Chasing a Ghost
The S&P 500 ended the week flat, after registering an all-time high on Thursday. With news flow slow, investors focused on department store results. However, time would be better spent watching Olympic trampolining than chasing these stocks.
Contributed by Doug Walters
The Olympics in Rio provided a welcome distraction to an otherwise uneventful week for investors. The S&P 500 closed on Friday little changed and still near its all-time high. So slow was the news flow that ailing department store results were a major highlight.
- Traditional department store stocks such as Macy’s (M), Kohl’s (KSS) and Nordstrom (JWN) were surprise market leaders, as results were not as negative as expected.
- All three reported declining sales, yet their depressed share prices rallied as even worse was forecast. We see structural challenges that are unlikely to abate anytime soon, and would not chase this near-term momentum.
The financial media loves random facts, and this week provided a good one. On Thursday, the S&P 500, the Dow Jones Industrial Average (DJIA) and the Nasdaq Composite indexes closed at all-time highs together for the first time since 1999. This is admittedly surprising, but we take this as an opportunity to explain why only one of these indexes has relevance for us.
- The DJIA: This is the granddaddy of indexes, having launched in 1896; but also the most useless. The index is a hand-picked portfolio of 30 blue chip industrial companies that a committee at Dow Jones have deemed ‘representative’. It is more akin to a fund than an index.
- The Nasdaq: Often quoted, but frequently misunderstood. Many equate this index to the Technology sector. However, this is only partially true. The Nasdaq reflects all stocks listed on the Nasdaq exchange, which currently happens to be Tech heavy. However, the mix of Tech and other sectors can and does change over time, making it an inconsistent benchmark.
- The S&P500: Of the three indexes, this is the most relevant. It is simply an index of the 500 largest U.S. companies by market capitalization. By definition this is a representative cross-section of corporate America, and therefore a quality index.
It can be unnerving to hear that U.S. equities are at historically high levels. However, we still see plenty of opportunities for disciplined, long-term, fundamental stock pickers.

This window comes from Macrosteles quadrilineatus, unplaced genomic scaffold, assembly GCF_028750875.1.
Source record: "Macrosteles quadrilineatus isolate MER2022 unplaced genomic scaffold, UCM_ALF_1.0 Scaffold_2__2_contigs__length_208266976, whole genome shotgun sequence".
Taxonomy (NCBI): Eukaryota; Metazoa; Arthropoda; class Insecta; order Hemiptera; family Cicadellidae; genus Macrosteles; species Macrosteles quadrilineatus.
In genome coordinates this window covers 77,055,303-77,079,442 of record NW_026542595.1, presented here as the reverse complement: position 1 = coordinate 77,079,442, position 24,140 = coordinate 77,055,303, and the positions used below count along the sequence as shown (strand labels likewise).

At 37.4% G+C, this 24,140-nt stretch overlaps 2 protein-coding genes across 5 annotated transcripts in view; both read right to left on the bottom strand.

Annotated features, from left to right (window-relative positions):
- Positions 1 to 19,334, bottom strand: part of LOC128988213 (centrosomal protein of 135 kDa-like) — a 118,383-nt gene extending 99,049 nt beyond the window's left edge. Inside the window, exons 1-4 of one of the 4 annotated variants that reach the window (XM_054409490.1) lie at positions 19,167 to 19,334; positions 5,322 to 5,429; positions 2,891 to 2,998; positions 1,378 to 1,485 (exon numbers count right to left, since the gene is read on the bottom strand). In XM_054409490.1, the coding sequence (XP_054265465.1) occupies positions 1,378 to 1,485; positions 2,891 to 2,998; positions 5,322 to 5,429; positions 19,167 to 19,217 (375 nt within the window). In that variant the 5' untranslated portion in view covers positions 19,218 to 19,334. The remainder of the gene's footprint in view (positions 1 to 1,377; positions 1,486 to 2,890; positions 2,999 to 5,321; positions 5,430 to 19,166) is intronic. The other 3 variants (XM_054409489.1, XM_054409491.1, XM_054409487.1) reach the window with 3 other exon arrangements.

|Indices & Price Returns||Week (%)||Year (%)|
|S&P 400 (Mid Cap)||-0.3||11.4|
|Russell 2000 (Small Cap)||-0.1||8.3|
|MSCI EAFE (Developed International)||2.7||-0.3|
|MSCI Emerging Markets||2.8||14.6|
|S&P GSCI (Commodities)||3.2||13.3|
|MSCI U.S. REIT Index||-0.2||13.0|
|Barclays Int Govt Credit||0.2||3.2|
|Barclays US TIPS||0.3||5.8|
The Value of Gold
As Michael Phelps rakes in his 22nd gold medal this Olympics, we take a fresh look at the value of the metal behind the medal. In isolation, gold has historically been a poor long-term investment holding, not even managing to keep up with the pace of inflation. Typically, it has been viewed as a recession hedge, benefitting investors in the form of capital preservation as equities and other economically sensitive asset classes decline. Over the past decade, however, the dynamics have changed. Year-to-date, gold has surged 27% with demand being driven by
- Record low interest rates,
- Economic and political uncertainty, and
- Investor speculation.
One reason why investors find gold attractive is due to its negative correlation with the stock market. According to our internal analysis, gold had a negative 34% correlation with the S&P 500 index from 1986 to 2006. However, since then, we see no statistically significant correlation. As the graph below shows, gold fell in value during the 1990s/early 2000s as the stock market rallied.